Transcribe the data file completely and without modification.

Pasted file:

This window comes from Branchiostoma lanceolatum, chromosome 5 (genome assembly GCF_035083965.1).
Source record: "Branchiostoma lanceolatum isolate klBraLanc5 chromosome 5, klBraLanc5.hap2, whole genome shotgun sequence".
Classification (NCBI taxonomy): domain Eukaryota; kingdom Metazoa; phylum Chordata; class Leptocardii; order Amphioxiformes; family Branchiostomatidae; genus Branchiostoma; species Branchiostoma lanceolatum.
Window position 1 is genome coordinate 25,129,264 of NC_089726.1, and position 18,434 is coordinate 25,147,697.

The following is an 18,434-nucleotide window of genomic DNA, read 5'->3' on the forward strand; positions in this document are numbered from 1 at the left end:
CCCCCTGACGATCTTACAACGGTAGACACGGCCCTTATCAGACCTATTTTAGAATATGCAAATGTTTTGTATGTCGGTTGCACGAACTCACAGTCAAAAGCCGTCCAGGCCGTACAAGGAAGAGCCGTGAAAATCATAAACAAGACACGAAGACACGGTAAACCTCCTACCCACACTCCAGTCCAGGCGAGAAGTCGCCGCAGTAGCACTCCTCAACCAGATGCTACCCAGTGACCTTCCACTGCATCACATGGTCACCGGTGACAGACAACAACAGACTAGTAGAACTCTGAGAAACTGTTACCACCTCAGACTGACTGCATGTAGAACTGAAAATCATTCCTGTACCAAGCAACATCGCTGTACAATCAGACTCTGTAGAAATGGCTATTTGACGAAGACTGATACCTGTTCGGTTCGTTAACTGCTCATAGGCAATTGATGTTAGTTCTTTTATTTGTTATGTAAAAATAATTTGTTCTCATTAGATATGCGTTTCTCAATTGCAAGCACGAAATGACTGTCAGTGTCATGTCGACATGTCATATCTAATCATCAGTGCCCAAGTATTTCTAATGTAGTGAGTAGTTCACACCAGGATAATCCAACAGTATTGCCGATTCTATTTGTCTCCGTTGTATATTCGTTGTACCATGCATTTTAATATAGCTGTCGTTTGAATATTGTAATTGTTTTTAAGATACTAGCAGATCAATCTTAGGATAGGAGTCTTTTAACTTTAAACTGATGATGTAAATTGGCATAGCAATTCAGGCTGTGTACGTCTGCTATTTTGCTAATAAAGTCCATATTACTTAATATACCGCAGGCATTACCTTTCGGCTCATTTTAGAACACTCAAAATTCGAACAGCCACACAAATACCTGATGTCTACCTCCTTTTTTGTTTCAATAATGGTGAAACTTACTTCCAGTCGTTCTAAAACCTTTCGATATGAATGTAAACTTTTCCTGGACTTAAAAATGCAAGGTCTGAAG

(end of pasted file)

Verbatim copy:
This window comes from Branchiostoma lanceolatum, chromosome 5 (genome assembly GCF_035083965.1).
Source record: "Branchiostoma lanceolatum isolate klBraLanc5 chromosome 5, klBraLanc5.hap2, whole genome shotgun sequence".
Classification (NCBI taxonomy): domain Eukaryota; kingdom Metazoa; phylum Chordata; class Leptocardii; order Amphioxiformes; family Branchiostomatidae; genus Branchiostoma; species Branchiostoma lanceolatum.
Window position 1 is genome coordinate 25,129,264 of NC_089726.1, and position 18,434 is coordinate 25,147,697.

The following is an 18,434-nucleotide window of genomic DNA, read 5'->3' on the forward strand; positions in this document are numbered from 1 at the left end:
CCCCCTGACGATCTTACAACGGTAGACACGGCCCTTATCAGACCTATTTTAGAATATGCAAATGTTTTGTATGTCGGTTGCACGAACTCACAGTCAAAAGCCGTCCAGGCCGTACAAGGAAGAGCCGTGAAAATCATAAACAAGACACGAAGACACGGTAAACCTCCTACCCACACTCCAGTCCAGGCGAGAAGTCGCCGCAGTAGCACTCCTCAACCAGATGCTACCCAGTGACCTTCCACTGCATCACATGGTCACCGGTGACAGACAACAACAGACTAGTAGAACTCTGAGAAACTGTTACCACCTCAGACTGACTGCATGTAGAACTGAAAATCATTCCTGTACCAAGCAACATCGCTGTACAATCAGACTCTGTAGAAATGGCTATTTGACGAAGACTGATACCTGTTCGGTTCGTTAACTGCTCATAGGCAATTGATGTTAGTTCTTTTATTTGTTATGTAAAAATAATTTGTTCTCATTAGATATGCGTTTCTCAATTGCAAGCACGAAATGACTGTCAGTGTCATGTCGACATGTCATATCTAATCATCAGTGCCCAAGTATTTCTAATGTAGTGAGTAGTTCACACCAGGATAATCCAACAGTATTGCCGATTCTATTTGTCTCCGTTGTATATTCGTTGTACCATGCATTTTAATATAGCTGTCGTTTGAATATTGTAATTGTTTTTAAGATACTAGCAGATCAATCTTAGGATAGGAGTCTTTTAACTTTAAACTGATGATGTAAATTGGCATAGCAATTCAGGCTGTGTACGTCTGCTATTTTGCTAATAAAGTCCATATTACTTAATATACCGCAGGCATTACCTTTCGGCTCATTTTAGAACACTCAAAATTCGAACAGCCACACAAATACCTGATGTCTACCTCCTTTTTTGTTTCAATAATGGTGAAACTTACTTCCAGTCGTTCTAAAACCTTTCGATATGAATGTAAACTTTTCCTGGACTTAAAAATGCAAGGTCTGAAG